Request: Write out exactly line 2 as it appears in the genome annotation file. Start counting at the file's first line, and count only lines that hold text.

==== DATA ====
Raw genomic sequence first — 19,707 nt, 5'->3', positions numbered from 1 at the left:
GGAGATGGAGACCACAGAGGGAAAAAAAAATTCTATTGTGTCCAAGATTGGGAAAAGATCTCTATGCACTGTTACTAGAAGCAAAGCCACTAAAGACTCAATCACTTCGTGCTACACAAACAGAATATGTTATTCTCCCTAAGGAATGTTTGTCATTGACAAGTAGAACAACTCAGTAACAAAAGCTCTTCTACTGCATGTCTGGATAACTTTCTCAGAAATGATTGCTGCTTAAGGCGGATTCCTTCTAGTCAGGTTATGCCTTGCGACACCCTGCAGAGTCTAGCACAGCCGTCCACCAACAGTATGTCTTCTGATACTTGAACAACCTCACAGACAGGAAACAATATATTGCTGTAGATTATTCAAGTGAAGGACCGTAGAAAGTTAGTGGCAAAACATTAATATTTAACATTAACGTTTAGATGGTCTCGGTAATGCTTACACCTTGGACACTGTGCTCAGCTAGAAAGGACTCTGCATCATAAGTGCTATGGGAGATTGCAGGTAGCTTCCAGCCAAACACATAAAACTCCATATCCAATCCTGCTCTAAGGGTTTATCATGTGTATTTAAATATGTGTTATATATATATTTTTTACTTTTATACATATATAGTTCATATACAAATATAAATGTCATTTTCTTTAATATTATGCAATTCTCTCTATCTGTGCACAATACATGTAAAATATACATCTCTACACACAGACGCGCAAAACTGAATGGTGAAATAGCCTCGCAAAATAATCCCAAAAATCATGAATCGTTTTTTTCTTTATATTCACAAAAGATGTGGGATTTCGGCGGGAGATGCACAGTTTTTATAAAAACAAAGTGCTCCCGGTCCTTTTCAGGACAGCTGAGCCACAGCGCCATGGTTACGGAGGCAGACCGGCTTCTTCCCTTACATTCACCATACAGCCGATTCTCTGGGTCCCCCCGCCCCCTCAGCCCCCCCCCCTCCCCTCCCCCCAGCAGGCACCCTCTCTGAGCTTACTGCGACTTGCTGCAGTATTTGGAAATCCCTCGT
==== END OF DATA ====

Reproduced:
GGAGATGGAGACCACAGAGGGAAAAAAAAATTCTATTGTGTCCAAGATTGGGAAAAGATCTCTATGCACTGTTACTAGAAGCAAAGCCACTAAAGACTCAATCACTTCGTGCTACACAAACAGAATATGTTATTCTCCCTAAGGAATGTTTGTCATTGACAAGTAGAACAACTCAGTAACAAAAGCTCTTCTACTGCATGTCTGGATAACTTTCTCAGAAATGATTGCTGCTTAAGGCGGATTCCTTCTAGTCAGGTTATGCCTTGCGACACCCTGCAGAGTCTAGCACAGCCGTCCACCAACAGTATGTCTTCTGATACTTGAACAACCTCACAGACAGGAAACAATATATTGCTGTAGATTATTCAAGTGAAGGACCGTAGAAAGTTAGTGGCAAAACATTAATATTTAACATTAACGTTTAGATGGTCTCGGTAATGCTTACACCTTGGACACTGTGCTCAGCTAGAAAGGACTCTGCATCATAAGTGCTATGGGAGATTGCAGGTAGCTTCCAGCCAAACACATAAAACTCCATATCCAATCCTGCTCTAAGGGTTTATCATGTGTATTTAAATATGTGTTATATATATATTTTTTACTTTTATACATATATAGTTCATATACAAATATAAATGTCATTTTCTTTAATATTATGCAATTCTCTCTATCTGTGCACAATACATGTAAAATATACATCTCTACACACAGACGCGCAAAACTGAATGGTGAAATAGCCTCGCAAAATAATCCCAAAAATCATGAATCGTTTTTTTCTTTATATTCACAAAAGATGTGGGATTTCGGCGGGAGATGCACAGTTTTTATAAAAACAAAGTGCTCCCGGTCCTTTTCAGGACAGCTGAGCCACAGCGCCATGGTTACGGAGGCAGACCGGCTTCTTCCCTTACATTCACCATACAGCCGATTCTCTGGGTCCCCCCGCCCCCTCAGCCCCCCCCCCTCCCCTCCCCCCAGCAGGCACCCTCTCTGAGCTTACTGCGACTTGCTGCAGTATTTGGAAATCCCTCGT